Many users report superior naked screen condition versus leaving protectors on indefinitely. So the protectors end up damaging what they‘re meant to shield through heavy usage cycles.

And lower-quality films scratch or yellow fast from everyday scuffs, replacement frequency causing its own compounding screen wear. Between removal pull and scratched particle sandblasting, not protecting may prove gentler over a phone/tablet‘s lifetime.


Seriously, applying screen protectors smoothly is supremely tedious even for repair pros – expect amateur frustration.

Directions warn that microscopic dust or bubbles ruin clarity and touch response, demanding near laboratory-level 16-step preparation:

  • Thorough device screen cleansing
  • High-filtration clean room environment
  • Dust-sealed application tray
  • Mist adhesive backing before placement
  • Ultra slow firm center-outward smoothing
  • DON‘T reposition once placed!

But unless you‘re basically MacGuyver, thoroughly bubble/particle-proofing a protector install is nearly impossible. Failure risks keep piling up. And after 1-3 frustrated practice runs, trashing multiple bad applications can negate any value versus living with minor cosmetic screen wear through bare careful usage.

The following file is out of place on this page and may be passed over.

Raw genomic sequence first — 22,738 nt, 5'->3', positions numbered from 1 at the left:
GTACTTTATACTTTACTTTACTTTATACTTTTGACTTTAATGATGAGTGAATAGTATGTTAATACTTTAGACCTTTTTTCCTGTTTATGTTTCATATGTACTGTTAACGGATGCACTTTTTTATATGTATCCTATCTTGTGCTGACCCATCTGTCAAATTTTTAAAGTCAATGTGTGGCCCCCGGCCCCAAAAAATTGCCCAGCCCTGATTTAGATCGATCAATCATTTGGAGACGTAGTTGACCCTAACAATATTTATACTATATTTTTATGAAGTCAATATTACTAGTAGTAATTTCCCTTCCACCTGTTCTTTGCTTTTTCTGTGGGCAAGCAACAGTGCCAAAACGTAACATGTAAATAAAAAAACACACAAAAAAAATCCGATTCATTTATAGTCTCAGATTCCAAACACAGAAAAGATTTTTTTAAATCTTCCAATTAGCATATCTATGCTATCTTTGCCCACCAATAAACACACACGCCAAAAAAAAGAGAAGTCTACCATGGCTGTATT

For many owners, the stress just isn‘t worthwhile.


  • Rugged Cases – Reinforced covers better shield vulnerable screen edges from corner drops versus stick-on films. Models like OtterBox also integrate protector shields simplifying application.

  • Skins – Slick vinyl or carbon fiber full-body skins by dbrand, Slick Wraps, EasySkinz etc. furnish scratch protection without visibility/sensitivity impairment. Custom-cut access openings maintain port functionality.

  • PopSockets – Expanding phone grips enhance single-handed stability, helping avoid device slips and drops entirely versus just cushioning impact. Functional and fashionable while barely affecting device form.

Hopefully these convincing reasons give pause before further accessorizing your phone or tablet to death with largely redundant screen guards. As with most things, simpler is often wiser when it comes to mobile gear. Plus it keeps more cash in your wallet!

I‘d love to hear your thoughts and experiences on whether to protect or go naked. Let me know one way or the other in the comments!